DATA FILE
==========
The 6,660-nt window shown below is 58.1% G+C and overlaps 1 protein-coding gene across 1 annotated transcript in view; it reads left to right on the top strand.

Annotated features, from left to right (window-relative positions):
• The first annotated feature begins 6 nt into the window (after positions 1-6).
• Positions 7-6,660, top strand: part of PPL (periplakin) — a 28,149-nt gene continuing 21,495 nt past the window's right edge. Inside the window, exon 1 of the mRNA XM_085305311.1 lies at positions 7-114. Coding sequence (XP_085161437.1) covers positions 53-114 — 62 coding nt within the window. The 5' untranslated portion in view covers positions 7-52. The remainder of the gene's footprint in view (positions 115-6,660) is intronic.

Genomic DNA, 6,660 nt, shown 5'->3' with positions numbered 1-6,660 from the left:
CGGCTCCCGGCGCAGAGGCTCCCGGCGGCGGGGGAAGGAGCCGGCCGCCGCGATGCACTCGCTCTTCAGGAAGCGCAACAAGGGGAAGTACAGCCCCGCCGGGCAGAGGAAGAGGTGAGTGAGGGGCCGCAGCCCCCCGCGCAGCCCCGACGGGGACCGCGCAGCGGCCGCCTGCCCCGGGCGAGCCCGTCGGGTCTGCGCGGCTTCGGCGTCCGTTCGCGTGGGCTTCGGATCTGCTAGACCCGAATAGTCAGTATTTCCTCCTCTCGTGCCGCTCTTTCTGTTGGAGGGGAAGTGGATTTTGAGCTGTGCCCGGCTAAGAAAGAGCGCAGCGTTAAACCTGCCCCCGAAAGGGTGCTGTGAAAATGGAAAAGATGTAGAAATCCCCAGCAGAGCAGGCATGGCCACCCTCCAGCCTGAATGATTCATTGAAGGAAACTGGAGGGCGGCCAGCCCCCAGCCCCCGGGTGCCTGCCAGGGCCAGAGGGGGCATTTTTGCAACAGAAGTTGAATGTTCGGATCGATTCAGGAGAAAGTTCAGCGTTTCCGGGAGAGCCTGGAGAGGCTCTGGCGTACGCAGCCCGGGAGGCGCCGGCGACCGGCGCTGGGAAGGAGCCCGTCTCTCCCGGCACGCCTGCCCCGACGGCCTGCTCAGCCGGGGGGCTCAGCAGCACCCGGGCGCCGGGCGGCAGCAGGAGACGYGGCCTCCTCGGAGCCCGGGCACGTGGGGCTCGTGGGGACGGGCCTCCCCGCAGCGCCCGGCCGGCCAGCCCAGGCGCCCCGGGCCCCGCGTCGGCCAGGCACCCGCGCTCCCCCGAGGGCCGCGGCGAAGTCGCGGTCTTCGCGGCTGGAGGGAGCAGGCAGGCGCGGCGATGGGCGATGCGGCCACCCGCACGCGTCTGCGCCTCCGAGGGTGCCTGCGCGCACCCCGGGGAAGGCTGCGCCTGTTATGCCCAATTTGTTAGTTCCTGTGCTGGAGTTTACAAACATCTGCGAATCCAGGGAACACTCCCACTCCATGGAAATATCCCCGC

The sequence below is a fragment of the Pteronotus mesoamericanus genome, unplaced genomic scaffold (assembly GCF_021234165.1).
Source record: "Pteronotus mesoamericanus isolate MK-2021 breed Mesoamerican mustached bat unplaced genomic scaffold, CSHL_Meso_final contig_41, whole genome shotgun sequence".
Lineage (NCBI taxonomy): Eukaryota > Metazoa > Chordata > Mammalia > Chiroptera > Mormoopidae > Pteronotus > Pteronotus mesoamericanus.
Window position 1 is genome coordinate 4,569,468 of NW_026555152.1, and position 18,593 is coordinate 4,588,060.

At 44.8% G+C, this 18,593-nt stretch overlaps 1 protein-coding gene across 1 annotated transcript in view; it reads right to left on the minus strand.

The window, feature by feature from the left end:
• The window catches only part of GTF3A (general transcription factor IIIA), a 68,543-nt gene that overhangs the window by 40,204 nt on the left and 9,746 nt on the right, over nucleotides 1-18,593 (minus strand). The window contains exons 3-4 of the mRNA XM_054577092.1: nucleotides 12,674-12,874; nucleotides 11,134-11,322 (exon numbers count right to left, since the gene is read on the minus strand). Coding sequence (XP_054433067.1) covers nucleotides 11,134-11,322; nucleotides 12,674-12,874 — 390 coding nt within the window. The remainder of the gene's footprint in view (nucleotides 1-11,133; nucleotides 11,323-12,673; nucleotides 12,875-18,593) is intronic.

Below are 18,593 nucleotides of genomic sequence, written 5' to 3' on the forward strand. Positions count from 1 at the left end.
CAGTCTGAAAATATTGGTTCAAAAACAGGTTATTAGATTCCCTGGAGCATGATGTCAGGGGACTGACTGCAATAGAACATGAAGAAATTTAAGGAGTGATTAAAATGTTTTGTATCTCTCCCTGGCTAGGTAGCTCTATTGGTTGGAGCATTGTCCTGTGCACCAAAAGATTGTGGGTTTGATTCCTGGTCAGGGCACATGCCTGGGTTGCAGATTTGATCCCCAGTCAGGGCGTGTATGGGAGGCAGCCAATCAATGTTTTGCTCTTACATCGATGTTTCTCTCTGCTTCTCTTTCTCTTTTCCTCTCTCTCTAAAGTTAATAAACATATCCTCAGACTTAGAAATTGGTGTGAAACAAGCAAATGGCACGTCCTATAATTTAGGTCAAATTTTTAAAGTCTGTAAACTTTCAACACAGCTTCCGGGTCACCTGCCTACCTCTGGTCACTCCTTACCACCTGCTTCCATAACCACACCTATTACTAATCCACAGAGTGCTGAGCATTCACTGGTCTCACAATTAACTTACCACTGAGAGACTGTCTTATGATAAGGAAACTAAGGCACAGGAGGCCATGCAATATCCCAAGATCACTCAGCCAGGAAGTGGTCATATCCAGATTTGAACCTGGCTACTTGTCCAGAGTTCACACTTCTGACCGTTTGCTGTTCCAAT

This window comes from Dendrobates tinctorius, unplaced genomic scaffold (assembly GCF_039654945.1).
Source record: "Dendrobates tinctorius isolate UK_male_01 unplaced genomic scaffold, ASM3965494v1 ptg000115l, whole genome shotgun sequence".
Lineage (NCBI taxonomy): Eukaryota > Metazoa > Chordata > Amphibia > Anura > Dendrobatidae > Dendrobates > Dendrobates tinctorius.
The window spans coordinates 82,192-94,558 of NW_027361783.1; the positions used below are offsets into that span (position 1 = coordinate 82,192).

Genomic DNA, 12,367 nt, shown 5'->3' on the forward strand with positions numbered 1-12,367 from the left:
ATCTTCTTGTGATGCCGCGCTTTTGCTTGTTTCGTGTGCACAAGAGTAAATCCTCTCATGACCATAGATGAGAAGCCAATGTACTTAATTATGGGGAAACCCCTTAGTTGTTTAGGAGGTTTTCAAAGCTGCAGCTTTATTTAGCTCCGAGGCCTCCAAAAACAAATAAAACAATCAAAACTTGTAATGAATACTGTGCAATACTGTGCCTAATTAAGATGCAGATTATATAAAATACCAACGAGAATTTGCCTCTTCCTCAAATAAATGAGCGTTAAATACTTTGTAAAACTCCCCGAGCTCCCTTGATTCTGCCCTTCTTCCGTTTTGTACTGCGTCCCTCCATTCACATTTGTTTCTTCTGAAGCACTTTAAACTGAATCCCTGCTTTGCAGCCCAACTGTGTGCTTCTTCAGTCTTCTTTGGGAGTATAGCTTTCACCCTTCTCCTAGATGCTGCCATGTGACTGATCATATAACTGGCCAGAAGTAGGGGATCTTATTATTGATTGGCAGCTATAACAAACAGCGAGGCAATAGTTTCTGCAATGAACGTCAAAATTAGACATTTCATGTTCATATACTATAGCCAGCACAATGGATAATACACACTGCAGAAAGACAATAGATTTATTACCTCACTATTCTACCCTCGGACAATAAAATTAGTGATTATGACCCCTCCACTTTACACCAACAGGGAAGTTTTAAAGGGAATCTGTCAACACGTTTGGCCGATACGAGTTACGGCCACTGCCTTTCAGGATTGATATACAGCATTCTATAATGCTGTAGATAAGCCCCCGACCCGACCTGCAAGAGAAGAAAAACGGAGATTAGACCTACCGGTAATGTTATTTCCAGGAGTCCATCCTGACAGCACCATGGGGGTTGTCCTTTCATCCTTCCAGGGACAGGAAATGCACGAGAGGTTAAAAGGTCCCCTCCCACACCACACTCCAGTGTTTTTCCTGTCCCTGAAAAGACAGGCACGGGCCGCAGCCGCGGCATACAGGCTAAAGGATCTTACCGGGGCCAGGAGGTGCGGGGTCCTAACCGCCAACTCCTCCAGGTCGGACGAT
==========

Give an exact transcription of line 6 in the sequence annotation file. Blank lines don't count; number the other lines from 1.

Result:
CGGCTCCCGGCGCAGAGGCTCCCGGCGGCGGGGGAAGGAGCCGGCCGCCGCGATGCACTCGCTCTTCAGGAAGCGCAACAAGGGGAAGTACAGCCCCGCCGGGCAGAGGAAGAGGTGAGTGAGGGGCCGCAGCCCCCCGCGCAGCCCCGACGGGGACCGCGCAGCGGCCGCCTGCCCCGGGCGAGCCCGTCGGGTCTGCGCGGCTTCGGCGTCCGTTCGCGTGGGCTTCGGATCTGCTAGACCCGAATAGTCAGTATTTCCTCCTCTCGTGCCGCTCTTTCTGTTGGAGGGGAAGTGGATTTTGAGCTGTGCCCGGCTAAGAAAGAGCGCAGCGTTAAACCTGCCCCCGAAAGGGTGCTGTGAAAATGGAAAAGATGTAGAAATCCCCAGCAGAGCAGGCATGGCCACCCTCCAGCCTGAATGATTCATTGAAGGAAACTGGAGGGCGGCCAGCCCCCAGCCCCCGGGTGCCTGCCAGGGCCAGAGGGGGCATTTTTGCAACAGAAGTTGAATGTTCGGATCGATTCAGGAGAAAGTTCAGCGTTTCCGGGAGAGCCTGGAGAGGCTCTGGCGTACGCAGCCCGGGAGGCGCCGGCGACCGGCGCTGGGAAGGAGCCCGTCTCTCCCGGCACGCCTGCCCCGACGGCCTGCTCAGCCGGGGGGCTCAGCAGCACCCGGGCGCCGGGCGGCAGCAGGAGACGYGGCCTCCTCGGAGCCCGGGCACGTGGGGCTCGTGGGGACGGGCCTCCCCGCAGCGCCCGGCCGGCCAGCCCAGGCGCCCCGGGCCCCGCGTCGGCCAGGCACCCGCGCTCCCCCGAGGGCCGCGGCGAAGTCGCGGTCTTCGCGGCTGGAGGGAGCAGGCAGGCGCGGCGATGGGCGATGCGGCCACCCGCACGCGTCTGCGCCTCCGAGGGTGCCTGCGCGCACCCCGGGGAAGGCTGCGCCTGTTATGCCCAATTTGTTAGTTCCTGTGCTGGAGTTTACAAACATCTGCGAATCCAGGGAACACTCCCACTCCATGGAAATATCCCCGC